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Whale Anatomy



The Gray whale is one of the oldest mammal species on the planet. It has evolving and adapting for 30 million years. This marine mammal is a baleen whale, and all baleen whales have two blowholes. The blowholes are connected directly to the lungs, so the whale can take a mouthful of water and breathe at the same time.

The rostrum is dimpled and bumpy. Each bump has a hair sticking out of it called a vibrissa. These vibrissae are also found around the mouth. They function as tactile sensors, giving the whale a well-developed sense of touch.

On the side of the head, seven feet from the tip of the rostrum, are the eyes. The white part of the eye is very thick and pliable.  It can handle high pressures from diving without deforming. Muscles around the eye bend it so it can focus on objects above and below the water. The eyes are also suited to see in low-light conditions.

Baleen whales don’t have teeth, instead they have 130 to 180 baleen plates that hang down each side of their upper jaws, like a fringy curtain. The plates are made out of fingernail-like material called keratin. It makes the baleen strong, but still flexible. On the throat, the Gray whale has two to seven grooves of excess skin. These grooves expand and contract, allowing the whale to scoop up giant mouthfuls of food and water when it’s feeding. During feeding, the whale’s mouth is open a lot so it won’t get hypothermia in the cold waters.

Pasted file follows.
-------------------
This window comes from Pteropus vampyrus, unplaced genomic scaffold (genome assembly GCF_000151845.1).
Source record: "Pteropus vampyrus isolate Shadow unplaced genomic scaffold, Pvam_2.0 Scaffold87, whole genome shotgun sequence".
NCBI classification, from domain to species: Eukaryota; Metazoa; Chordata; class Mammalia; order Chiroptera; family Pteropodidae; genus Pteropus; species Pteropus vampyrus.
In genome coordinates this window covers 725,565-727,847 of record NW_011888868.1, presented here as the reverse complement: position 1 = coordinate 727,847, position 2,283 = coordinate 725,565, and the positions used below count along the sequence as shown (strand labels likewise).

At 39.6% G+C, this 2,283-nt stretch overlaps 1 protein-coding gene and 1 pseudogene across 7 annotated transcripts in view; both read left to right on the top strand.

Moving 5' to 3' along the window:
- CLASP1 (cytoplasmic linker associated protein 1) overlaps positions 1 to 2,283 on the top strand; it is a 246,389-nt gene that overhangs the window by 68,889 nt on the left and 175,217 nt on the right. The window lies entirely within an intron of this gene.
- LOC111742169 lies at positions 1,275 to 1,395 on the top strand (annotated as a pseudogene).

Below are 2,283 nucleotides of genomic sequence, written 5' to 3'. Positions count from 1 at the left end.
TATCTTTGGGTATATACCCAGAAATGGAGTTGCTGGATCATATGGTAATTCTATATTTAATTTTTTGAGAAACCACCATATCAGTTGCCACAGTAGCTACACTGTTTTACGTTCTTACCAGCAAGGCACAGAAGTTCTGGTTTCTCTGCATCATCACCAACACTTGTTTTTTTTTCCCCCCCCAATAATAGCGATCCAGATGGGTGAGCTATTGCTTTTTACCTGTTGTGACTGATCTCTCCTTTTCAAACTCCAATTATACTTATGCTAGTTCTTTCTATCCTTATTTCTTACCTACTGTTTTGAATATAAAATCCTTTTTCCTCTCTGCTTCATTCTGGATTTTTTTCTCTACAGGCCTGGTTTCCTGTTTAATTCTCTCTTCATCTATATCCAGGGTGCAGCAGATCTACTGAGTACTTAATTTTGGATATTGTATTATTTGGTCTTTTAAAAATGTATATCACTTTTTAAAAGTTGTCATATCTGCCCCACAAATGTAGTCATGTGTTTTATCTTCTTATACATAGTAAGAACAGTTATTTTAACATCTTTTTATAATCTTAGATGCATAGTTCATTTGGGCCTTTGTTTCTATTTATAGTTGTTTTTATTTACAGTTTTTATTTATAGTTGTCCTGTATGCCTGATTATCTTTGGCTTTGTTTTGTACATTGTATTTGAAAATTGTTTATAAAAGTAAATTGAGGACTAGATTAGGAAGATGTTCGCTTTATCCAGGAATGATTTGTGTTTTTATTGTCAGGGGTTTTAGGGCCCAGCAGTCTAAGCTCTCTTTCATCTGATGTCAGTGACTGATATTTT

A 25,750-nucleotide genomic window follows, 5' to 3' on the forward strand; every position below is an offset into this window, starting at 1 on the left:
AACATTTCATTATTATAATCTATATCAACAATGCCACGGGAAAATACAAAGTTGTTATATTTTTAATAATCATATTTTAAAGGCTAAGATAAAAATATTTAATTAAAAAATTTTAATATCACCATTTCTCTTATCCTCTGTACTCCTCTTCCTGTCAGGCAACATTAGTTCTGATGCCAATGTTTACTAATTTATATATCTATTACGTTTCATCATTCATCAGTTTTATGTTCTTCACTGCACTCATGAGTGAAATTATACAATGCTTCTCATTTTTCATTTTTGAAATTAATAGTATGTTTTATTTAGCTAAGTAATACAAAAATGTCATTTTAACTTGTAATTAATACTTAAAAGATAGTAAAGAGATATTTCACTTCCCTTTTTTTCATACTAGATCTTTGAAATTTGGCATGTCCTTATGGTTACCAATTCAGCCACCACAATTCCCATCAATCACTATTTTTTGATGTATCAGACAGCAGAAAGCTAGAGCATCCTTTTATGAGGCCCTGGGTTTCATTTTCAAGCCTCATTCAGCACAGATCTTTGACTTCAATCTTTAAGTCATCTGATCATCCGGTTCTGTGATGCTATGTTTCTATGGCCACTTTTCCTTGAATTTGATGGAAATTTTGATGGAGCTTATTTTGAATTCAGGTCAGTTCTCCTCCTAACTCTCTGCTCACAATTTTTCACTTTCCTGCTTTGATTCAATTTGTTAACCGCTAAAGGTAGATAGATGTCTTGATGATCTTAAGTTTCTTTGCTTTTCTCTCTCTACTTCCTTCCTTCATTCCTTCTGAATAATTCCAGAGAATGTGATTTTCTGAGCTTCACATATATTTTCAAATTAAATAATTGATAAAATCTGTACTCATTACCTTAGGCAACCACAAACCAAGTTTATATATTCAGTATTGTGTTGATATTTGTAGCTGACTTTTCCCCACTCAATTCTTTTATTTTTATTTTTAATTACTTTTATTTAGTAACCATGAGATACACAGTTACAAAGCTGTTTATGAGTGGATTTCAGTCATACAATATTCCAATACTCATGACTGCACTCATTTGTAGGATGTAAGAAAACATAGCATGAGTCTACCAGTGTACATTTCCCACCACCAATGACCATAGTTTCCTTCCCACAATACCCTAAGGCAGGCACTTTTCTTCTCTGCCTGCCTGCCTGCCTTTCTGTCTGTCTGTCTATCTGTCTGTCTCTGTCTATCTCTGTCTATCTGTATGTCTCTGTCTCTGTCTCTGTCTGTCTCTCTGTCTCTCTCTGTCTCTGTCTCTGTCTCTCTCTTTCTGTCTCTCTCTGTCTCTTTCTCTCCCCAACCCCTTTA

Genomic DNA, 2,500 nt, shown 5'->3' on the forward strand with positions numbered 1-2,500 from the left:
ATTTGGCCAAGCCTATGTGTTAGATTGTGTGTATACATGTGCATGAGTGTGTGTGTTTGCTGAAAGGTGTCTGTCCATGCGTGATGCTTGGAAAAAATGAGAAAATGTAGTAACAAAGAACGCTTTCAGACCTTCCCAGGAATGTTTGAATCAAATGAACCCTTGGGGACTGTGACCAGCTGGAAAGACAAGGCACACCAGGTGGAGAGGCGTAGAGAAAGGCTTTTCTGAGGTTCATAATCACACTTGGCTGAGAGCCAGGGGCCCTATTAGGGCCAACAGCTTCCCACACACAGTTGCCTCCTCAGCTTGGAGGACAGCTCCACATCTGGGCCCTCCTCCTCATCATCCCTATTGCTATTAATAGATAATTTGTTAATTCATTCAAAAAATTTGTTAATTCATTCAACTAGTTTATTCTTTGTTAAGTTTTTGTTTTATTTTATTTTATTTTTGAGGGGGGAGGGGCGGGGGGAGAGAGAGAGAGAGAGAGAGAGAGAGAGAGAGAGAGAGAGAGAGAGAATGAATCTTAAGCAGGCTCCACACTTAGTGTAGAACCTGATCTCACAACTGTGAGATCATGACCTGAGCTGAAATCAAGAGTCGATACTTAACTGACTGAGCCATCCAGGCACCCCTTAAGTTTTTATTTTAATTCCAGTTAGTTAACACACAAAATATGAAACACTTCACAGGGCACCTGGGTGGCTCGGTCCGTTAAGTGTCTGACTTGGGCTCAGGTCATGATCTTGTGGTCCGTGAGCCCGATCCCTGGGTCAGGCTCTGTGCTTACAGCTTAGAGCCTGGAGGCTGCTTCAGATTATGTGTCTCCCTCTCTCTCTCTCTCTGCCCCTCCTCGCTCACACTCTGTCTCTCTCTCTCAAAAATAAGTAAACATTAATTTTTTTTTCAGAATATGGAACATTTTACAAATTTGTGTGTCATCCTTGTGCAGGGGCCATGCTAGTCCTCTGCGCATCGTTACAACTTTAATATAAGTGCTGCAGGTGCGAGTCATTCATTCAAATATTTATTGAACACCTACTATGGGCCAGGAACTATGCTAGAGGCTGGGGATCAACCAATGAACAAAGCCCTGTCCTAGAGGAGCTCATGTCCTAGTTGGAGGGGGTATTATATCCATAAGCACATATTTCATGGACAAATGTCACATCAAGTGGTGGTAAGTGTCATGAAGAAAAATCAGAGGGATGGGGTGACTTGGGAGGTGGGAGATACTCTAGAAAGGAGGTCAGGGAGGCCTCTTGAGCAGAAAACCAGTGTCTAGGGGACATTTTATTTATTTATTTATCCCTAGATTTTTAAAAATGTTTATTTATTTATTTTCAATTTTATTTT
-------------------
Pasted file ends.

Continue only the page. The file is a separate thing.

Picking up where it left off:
Arteries and veins in the tongue act as heat exchangers to help conserve body heat. The blubber on a Gray whale can get up to 10 inches thick. Blubber is a combination of fibrous and fatty connective tissues, and large oil-filled cells. The blubber layer isn’t just for insulation in cold waters; it also stores energy when the whale isn’t eating, and it helps keep the whale buoyant.

Unlike us humans, Gray whales have a flexible rib cage. When diving to deep depths, it easily bends under pressure without breaking. The tail is made up of two large flukes with a notch in between them. The flukes are controlled by a massive muscle system in the peduncle. These muscles account for a third of the whale’s total body weight.

The pectoral flippers are paddle shaped and pointed on the ends. They’re used for steering and, along with the flukes, for stopping. You won’t find a dorsal fin on a Gray whale. Instead they have a dorsal hump, followed by 6 to 14 nodules, or, knuckles. These bumps run all along the dorsal ridge to the flukes.

All these parts working together make the Gray whale one phenomenal marine mammal.